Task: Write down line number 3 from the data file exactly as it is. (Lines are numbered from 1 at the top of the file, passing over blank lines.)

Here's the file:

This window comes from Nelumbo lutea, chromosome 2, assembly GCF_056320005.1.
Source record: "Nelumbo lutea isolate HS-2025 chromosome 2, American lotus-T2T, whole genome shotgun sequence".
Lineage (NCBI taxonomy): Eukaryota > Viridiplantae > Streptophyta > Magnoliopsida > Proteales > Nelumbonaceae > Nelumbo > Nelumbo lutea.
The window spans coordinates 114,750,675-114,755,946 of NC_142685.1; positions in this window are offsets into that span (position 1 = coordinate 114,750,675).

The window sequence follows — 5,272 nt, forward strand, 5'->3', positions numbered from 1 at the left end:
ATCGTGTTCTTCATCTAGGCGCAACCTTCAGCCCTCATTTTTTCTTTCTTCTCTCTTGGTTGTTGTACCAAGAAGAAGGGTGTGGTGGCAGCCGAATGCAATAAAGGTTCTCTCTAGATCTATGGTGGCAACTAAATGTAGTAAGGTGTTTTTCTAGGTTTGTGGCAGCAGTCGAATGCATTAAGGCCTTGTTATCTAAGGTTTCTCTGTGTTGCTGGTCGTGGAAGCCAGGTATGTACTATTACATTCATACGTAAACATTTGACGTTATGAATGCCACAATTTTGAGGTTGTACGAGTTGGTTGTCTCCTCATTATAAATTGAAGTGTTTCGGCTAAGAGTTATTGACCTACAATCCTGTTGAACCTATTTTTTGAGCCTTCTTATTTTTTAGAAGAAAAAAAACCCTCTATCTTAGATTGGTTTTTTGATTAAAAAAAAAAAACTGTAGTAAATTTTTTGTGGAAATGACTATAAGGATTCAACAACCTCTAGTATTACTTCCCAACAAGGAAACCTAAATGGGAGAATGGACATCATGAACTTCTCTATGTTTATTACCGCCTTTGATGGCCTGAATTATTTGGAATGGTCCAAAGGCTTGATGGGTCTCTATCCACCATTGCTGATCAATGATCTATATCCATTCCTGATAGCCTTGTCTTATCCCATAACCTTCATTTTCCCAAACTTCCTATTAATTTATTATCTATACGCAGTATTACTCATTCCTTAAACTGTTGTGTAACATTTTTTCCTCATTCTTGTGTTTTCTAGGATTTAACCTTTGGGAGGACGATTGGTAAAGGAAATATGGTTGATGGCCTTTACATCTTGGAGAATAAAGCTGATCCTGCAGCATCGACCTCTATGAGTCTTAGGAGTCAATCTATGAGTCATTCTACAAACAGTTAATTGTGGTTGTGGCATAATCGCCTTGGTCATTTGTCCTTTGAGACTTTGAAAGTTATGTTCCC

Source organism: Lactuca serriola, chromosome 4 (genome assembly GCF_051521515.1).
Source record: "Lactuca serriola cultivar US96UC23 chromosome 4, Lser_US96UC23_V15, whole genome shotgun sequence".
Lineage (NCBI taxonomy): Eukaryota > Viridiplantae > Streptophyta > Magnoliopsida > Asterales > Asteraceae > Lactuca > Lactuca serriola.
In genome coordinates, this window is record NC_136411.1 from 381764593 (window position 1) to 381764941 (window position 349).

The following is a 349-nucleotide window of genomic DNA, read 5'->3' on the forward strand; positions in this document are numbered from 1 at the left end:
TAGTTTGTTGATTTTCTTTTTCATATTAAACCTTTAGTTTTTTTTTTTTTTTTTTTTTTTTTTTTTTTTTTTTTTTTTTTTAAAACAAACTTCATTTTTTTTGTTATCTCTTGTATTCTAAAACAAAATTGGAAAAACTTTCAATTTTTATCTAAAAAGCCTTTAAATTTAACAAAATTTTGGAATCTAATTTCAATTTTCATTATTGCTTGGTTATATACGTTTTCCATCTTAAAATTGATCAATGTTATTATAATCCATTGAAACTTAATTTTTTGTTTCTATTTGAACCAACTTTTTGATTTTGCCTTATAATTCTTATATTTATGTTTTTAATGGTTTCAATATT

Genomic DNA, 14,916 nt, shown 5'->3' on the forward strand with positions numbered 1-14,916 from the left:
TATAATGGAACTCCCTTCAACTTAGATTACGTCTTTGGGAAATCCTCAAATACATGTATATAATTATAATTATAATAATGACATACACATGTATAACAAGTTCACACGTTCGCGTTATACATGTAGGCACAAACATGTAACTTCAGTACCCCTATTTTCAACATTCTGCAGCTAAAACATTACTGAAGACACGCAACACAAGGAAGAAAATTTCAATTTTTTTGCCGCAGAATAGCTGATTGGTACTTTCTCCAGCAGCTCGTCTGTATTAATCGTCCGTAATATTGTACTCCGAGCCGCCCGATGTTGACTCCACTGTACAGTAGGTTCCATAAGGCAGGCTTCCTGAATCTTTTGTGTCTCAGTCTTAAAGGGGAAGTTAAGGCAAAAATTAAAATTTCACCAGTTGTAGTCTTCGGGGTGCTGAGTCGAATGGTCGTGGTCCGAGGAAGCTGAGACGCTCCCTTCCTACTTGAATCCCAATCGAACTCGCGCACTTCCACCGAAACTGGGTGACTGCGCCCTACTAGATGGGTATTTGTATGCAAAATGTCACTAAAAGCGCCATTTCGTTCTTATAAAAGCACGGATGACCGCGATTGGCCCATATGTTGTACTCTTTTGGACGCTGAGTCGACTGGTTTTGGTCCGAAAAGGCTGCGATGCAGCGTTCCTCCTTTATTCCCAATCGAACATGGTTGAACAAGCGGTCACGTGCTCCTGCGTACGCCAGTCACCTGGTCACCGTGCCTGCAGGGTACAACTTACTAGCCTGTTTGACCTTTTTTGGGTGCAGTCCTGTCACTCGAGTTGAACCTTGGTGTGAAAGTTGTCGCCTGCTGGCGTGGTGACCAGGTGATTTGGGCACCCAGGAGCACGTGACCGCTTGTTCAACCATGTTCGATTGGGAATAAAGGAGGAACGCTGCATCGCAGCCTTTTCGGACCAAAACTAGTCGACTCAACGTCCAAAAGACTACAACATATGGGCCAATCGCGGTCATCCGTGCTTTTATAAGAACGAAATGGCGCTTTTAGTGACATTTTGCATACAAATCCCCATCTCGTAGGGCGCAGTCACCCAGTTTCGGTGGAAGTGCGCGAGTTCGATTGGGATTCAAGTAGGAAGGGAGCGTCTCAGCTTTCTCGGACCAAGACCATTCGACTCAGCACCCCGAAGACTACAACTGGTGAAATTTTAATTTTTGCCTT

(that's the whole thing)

Lineage (NCBI taxonomy): Eukaryota > Viridiplantae > Streptophyta > Magnoliopsida > Proteales > Nelumbonaceae > Nelumbo > Nelumbo lutea.